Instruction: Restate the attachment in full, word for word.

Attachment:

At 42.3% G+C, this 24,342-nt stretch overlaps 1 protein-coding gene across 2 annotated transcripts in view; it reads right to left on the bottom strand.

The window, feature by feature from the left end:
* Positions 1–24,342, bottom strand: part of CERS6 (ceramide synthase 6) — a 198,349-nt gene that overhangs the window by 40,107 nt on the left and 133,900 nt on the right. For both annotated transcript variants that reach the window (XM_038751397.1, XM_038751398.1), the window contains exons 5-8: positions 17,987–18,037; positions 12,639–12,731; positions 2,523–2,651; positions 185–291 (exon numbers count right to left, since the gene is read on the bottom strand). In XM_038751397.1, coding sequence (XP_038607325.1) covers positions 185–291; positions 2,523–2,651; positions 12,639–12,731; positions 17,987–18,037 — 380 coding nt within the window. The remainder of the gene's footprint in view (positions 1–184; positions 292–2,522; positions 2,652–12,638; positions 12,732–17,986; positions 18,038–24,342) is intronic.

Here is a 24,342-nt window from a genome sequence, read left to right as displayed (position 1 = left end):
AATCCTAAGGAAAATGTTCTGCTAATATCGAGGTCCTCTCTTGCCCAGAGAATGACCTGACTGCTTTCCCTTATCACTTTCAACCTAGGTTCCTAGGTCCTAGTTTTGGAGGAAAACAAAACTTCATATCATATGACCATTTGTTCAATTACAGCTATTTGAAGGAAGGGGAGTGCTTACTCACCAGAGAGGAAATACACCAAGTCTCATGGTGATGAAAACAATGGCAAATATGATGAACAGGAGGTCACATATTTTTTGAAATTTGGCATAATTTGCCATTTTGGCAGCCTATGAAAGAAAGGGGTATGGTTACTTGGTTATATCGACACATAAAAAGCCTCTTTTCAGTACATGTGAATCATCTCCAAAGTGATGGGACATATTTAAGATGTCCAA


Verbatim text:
At 42.3% G+C, this 24,342-nt stretch overlaps 1 protein-coding gene across 2 annotated transcripts in view; it reads right to left on the bottom strand.

The window, feature by feature from the left end:
* Positions 1–24,342, bottom strand: part of CERS6 (ceramide synthase 6) — a 198,349-nt gene that overhangs the window by 40,107 nt on the left and 133,900 nt on the right. For both annotated transcript variants that reach the window (XM_038751397.1, XM_038751398.1), the window contains exons 5-8: positions 17,987–18,037; positions 12,639–12,731; positions 2,523–2,651; positions 185–291 (exon numbers count right to left, since the gene is read on the bottom strand). In XM_038751397.1, coding sequence (XP_038607325.1) covers positions 185–291; positions 2,523–2,651; positions 12,639–12,731; positions 17,987–18,037 — 380 coding nt within the window. The remainder of the gene's footprint in view (positions 1–184; positions 292–2,522; positions 2,652–12,638; positions 12,732–17,986; positions 18,038–24,342) is intronic.

Here is a 24,342-nt window from a genome sequence, read left to right as displayed (position 1 = left end):
AATCCTAAGGAAAATGTTCTGCTAATATCGAGGTCCTCTCTTGCCCAGAGAATGACCTGACTGCTTTCCCTTATCACTTTCAACCTAGGTTCCTAGGTCCTAGTTTTGGAGGAAAACAAAACTTCATATCATATGACCATTTGTTCAATTACAGCTATTTGAAGGAAGGGGAGTGCTTACTCACCAGAGAGGAAATACACCAAGTCTCATGGTGATGAAAACAATGGCAAATATGATGAACAGGAGGTCACATATTTTTTGAAATTTGGCATAATTTGCCATTTTGGCAGCCTATGAAAGAAAGGGGTATGGTTACTTGGTTATATCGACACATAAAAAGCCTCTTTTCAGTACATGTGAATCATCTCCAAAGTGATGGGACATATTTAAGATGTCCAA